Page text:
of the hay fever season, right?
I'm allergic to Japanese cypress,
not to Japanese cedar.
I'm fed up with this.
Good evening.
Are you, perhaps
I'm Yokokawa. Nice to meet you.
This is the classmate of Mr. Kotani
and the manager he was talking about.
Is that so?
I learned about the donation from Kotani.
He told me this diner's Master
had suggested he do it.
Thank you very much.
Is beer okay for you?
It's on me.
To celebrate the participation
in the tournament.
Thank you, but
Excuse me.
That was a close game, wasn't it?
We lost badly.
We managed to hit back and score
in the last inning at least,
and avoided a shutout game.
It's wonderful
just to participate in the tournament.
That's right.
Thank you.
I wish Mr. Kotani were as honest
as you are, even 10% as much as you.
You know about
his debt, is that correct?
He came all the way to the stadium.
Did you see him?
Yes. He told me about the debt
at the time.
I haven't seen him since then.
We made a promise to meet up here.
Meet him? Here?
Master, make me the usual
with these, please.
This is Mr. Kenzaki.
He helped me so much
with the recent event.
This is Yokokawa.
The manager of my high school team
I told you about the other day.
I wish your team good luck
for the summer tournament.
Thank you.
I thought about killing myself by jumping
off a cliff after watching their game.
He told me off, saying,
"It's so silly to die because of money."
That's why I came back here.
Then I bumped into him in a batting cage.
Then, he sorted things out for you?
Yes, he did.
After Mr. Kenzaki talked to them,
they postponed the due date
and they even reduced the interest.
Thank you so much for saving my life.
You should choose your friends.
For your students, too.
I'll make sure
that he keeps his promise to you.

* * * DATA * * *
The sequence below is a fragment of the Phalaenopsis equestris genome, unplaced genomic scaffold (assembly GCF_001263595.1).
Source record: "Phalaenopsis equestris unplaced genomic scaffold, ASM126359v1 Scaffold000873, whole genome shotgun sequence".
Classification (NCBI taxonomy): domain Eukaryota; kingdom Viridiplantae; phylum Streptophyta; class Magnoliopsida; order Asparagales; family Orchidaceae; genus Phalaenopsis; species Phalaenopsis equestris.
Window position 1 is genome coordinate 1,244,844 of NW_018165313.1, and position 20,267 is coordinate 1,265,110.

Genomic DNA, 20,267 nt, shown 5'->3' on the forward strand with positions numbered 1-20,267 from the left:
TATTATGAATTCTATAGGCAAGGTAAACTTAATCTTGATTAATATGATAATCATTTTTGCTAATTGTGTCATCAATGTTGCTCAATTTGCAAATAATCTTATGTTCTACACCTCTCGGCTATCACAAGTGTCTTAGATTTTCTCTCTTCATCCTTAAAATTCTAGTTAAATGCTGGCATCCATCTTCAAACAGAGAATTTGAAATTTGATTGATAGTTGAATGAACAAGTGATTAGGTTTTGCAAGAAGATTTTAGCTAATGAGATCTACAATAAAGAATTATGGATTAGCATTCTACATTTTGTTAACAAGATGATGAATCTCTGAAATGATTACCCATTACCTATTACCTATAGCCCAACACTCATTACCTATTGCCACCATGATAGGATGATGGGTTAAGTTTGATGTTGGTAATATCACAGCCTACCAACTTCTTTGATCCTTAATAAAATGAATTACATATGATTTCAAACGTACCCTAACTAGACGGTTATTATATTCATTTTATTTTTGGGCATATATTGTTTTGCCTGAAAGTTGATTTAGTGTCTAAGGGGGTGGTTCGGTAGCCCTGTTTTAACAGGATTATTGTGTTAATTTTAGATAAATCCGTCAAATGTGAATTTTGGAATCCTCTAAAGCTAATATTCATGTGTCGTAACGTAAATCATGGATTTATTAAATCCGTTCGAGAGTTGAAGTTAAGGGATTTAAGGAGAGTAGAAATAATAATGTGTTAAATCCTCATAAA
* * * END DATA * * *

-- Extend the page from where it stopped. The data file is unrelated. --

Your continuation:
Yokokawa, what do you mean by that?
Mr. Kotani
you're so clueless.
If you miss paying back your debt,
Ryu also needs to take responsibility,
as he protected you.
Ryu is too nice.
I was so happy about your donation.
I'd be happier if the money
wasn't from the loan company.
Here you are.
Mr. Kotani always orders this.
When I was in university,
we tried to walk to our hometown.
We shared this on the way.
Yes, he told me about it.
At first, he said, "I won't eat it.
I don't get hungry, because I don't play
sports as much as you do."
A weird theory.
But his stomach was rumbling.
So, I asked him to cut it in half,
and then he did
Like this.
It's not even at all.
He looked at me like a puppy.
He gave me
the bigger one.
That's a nice story.
That's the time when you were depressed
because you couldn't
play baseball any more.
At that time
when I saw the wistful look on your face,
I felt so much better.
I felt like thinking
about my future a little, like,
"Even not as a player,
I can be involved
with baseball in different ways."
You made us go to Koshien Stadium.
I'm sure you can get over this.
It's my turn to support you.
Eat this.
Subtitle translation by Akemi Okaji